Slime-Covered Boats Could Keep Marine Pests at Bay

By Eliza Strickland | September 28, 2009 12:30 pm

ship-barnaclesOne day, the most advanced ships may not have steel hulls that slice cleanly through the water, but instead may sort of ooze along, leaving a wake of slime and microbes. Researchers are trying to design a ship that continuously exudes slime to form a coating around its hull that steadily wears away, taking hangers-on like barnacles with it.

Barnacles and the other sea creatures that accumulate on boats’ undersides create drag, and therefore reduce speed and energy-efficiency. The problem is an expensive one, as it requires vessels to be brought into dry dock every couple of years to remove plants and animals from the hull. It has been made worse by the banning last year of antifouling paints based on tributyltin, which is toxic to marine life [New Scientist].

In the study, published in the journal Smart Materials and Structures, lead researcher Rahul Ganguli describes the scheme. His idea is to cover the outer layer of a ship in a metal mesh, beneath which is a regular pattern of holes that exude a sticky, biosafe chemical that becomes more viscous on contact with seawater. As the secretion oozes out of the pores it fills the gaps in the mesh and pools on top to form a viscous skin coating the entire hull. This skin steadily wears away, taking with it any life that has gained a foothold, and is replaced by new slime from below [New Scientist].

When Ganguli tested the system in tanks of water in the lab, he found that the viscous coating greatly reduced the amount of bacterial colonies growing on the ship; these colonies form the base on which barnacles, sea weeds, and tube worms take hold and grow. Testing of the materials will continue, underwritten by the U.S. Department of Defense.

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Image: iStockphoto

CATEGORIZED UNDER: Living World, Technology
  • Brian

    Hard to imagine a shipyard trumpeting the new SlugShip design!

  • Keith Thacker

    Good News,

    What if there was a new product available that would eliminate or greatly reduce the chance of barnacles attaching to the hull of any vessel or object submerged in water, fresh or salt.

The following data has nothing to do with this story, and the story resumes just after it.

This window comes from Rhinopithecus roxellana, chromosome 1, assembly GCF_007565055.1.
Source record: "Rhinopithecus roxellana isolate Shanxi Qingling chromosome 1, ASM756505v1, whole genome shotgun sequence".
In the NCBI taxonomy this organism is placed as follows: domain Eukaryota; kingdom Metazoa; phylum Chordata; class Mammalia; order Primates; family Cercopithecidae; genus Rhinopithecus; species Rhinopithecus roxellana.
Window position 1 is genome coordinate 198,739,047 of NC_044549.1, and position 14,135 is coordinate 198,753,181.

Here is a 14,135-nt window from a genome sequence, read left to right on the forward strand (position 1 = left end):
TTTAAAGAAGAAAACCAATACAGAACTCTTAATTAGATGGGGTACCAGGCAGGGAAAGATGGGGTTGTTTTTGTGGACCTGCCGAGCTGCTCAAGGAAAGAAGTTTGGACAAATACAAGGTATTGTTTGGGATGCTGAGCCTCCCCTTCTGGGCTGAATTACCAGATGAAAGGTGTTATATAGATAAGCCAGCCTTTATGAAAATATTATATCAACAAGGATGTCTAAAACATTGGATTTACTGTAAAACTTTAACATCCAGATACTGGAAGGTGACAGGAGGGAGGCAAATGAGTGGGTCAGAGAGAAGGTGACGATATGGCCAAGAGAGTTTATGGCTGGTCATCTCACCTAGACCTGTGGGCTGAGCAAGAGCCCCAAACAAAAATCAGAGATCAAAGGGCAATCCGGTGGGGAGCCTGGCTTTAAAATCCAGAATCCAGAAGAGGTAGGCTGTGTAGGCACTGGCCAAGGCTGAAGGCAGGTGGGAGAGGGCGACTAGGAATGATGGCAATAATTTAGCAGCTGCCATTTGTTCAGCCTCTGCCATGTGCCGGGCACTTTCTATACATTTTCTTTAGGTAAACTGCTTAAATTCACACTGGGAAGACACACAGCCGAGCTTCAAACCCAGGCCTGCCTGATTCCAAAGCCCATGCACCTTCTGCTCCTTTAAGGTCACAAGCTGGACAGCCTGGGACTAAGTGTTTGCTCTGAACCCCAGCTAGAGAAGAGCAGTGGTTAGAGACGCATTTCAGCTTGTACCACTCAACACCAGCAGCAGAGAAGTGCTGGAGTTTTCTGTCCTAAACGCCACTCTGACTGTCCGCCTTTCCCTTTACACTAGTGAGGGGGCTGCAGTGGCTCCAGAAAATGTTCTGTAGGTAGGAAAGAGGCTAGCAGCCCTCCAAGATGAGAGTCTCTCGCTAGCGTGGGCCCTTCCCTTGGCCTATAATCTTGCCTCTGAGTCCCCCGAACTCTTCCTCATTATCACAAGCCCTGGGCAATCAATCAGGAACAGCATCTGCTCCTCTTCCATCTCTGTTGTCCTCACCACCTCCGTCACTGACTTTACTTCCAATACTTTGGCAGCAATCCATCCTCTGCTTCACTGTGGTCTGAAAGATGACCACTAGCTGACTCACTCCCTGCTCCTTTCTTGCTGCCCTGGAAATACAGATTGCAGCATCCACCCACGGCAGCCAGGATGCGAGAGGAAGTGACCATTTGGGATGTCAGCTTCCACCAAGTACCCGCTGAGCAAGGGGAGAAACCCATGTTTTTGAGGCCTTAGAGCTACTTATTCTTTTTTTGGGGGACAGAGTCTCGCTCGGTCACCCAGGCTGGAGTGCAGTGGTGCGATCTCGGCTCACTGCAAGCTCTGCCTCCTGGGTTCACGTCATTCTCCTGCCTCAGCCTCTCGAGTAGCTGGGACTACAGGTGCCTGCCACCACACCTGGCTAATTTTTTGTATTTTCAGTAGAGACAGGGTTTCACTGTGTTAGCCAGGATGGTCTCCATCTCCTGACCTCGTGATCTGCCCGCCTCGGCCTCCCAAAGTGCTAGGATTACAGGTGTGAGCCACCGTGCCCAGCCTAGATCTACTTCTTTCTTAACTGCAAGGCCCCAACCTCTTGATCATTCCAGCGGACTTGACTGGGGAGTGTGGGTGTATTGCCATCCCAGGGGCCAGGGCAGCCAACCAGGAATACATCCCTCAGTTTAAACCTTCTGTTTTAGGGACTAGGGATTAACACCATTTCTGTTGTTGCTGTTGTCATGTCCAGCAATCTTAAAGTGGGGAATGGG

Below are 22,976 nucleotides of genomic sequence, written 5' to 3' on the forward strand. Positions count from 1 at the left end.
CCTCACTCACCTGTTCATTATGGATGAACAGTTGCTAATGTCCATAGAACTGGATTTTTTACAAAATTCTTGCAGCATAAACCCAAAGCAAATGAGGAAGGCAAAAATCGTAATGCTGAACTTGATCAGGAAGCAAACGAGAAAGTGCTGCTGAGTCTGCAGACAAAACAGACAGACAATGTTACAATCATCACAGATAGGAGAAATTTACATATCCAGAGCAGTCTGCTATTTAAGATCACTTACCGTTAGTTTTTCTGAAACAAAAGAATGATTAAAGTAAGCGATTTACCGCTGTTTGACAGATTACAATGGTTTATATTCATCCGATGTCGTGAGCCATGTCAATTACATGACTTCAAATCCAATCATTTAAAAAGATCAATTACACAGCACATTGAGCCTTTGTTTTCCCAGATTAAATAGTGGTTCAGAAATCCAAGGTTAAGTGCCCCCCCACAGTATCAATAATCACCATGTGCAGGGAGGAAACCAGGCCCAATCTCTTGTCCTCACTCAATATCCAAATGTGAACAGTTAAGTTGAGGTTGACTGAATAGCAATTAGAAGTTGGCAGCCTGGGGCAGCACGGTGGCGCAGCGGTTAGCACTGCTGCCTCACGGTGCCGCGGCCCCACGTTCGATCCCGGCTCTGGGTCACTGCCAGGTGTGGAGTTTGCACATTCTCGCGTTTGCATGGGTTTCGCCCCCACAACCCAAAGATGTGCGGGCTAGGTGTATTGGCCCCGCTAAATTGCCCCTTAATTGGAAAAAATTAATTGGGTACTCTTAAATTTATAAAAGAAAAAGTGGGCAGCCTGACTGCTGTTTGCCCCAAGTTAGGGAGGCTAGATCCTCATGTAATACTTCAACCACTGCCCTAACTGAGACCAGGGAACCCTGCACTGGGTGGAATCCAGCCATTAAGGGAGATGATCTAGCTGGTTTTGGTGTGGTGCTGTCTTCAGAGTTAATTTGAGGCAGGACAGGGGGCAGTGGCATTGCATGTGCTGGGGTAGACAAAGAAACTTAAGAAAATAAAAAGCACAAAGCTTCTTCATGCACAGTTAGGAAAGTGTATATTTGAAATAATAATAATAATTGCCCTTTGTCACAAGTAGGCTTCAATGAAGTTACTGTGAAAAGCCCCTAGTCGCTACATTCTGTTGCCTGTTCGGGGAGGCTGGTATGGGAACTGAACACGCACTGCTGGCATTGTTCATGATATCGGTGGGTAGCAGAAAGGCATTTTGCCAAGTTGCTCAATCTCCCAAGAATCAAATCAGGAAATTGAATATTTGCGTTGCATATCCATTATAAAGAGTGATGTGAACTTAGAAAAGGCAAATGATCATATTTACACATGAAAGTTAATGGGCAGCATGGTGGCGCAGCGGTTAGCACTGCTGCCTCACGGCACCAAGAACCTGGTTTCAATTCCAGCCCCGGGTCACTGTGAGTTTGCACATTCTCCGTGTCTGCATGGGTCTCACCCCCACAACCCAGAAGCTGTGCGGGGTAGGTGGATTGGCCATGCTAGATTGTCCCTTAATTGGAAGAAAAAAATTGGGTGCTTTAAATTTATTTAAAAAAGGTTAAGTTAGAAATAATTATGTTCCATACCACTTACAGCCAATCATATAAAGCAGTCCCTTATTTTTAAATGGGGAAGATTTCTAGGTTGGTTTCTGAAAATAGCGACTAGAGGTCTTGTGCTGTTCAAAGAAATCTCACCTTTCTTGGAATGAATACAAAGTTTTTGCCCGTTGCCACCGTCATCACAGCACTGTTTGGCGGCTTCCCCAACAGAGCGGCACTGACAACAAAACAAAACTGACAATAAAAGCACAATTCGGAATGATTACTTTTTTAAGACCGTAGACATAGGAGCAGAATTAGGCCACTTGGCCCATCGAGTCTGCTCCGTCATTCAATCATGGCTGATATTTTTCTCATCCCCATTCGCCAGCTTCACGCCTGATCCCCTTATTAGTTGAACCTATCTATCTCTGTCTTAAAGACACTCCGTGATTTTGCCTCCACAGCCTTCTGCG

Would it be ok if you only had to treat the vessel or object once a year and clean up could be cut in 1/2.

    What if there was a product that was environmentally friendly that when applied properly reduced the friction and drag of the vessel increasing the efficiency and overall performance of the watercraft.

    Great news this product is now available throughout the USA & uses nanotechnology the seal the hull or any surface of the watercraft and make it so slick that virtually nothing can stick or adhere to it.

    Take time today to learn how you can have more time on the water and less time doing the cleanup when you pull your craft out of the water.

    There are many uses other uses for this product as well.

    Contact Keith @ for more information. Distributorships are available for the US thru December 2009 for Boat Dealers and special service contractors.

    Great for all boats, yachts, seadoos ,fishing boats, tankers, vessels, sail boats, and even the sails. WOW this nanotech marineseal really works on any surface on your vessel except the floor.

    Don’t wait contact us today and see how we can help you preserve your investment.

    Keith Thacker

  • Goby Starling

    Wow, those jumping carp seemed just the thing for those catfish farmers trying to reduce pond algae.

    How about breeding those industrious African Bees into our domestic Bee colonies?

    That’s ok, nano slime must be the ticket, it was made by scientists…

  • Em

    I don’t know, maybe I’m looking at this the wrong way. But wouldn’t having the hull coated with slime also create a lot of drag? I would think that even if it wears away constantly, that it wouldn’t wear away equally in every spot and create a unever surface. But maybe that would still be consideraby less drag than the plant and animal life do.

    I do wonder what impact it may have on the enviroment though. It’s a lot easier to pay for the current fees than to restore damage done to our evironment. I just hope they keep in mind any possible repercussions.

  • Fat kid

    Everything in nature is food for something, trust me I know. Do you really think that styrofoam cup you toss out will just sit in a dump for half a million years? Something is going to eventually find it delicious.

    Weve turned our ocean into a sewer, our planet into an open landfill, yet we just keep piling it on.

    Why not work on an electrostatic charge to coat a boat instead? The cohesive properties of water will make their mollecules have an easier time sticking to each other than to a repellantly charged hull. The charge would also make a fuzzy, invisible barrier to barnacles and other sticky things. You could power the barrier from the

  • Fat kid

    propeller or its fly wheel. Sorry, I dropped my sandwich while I was driving.


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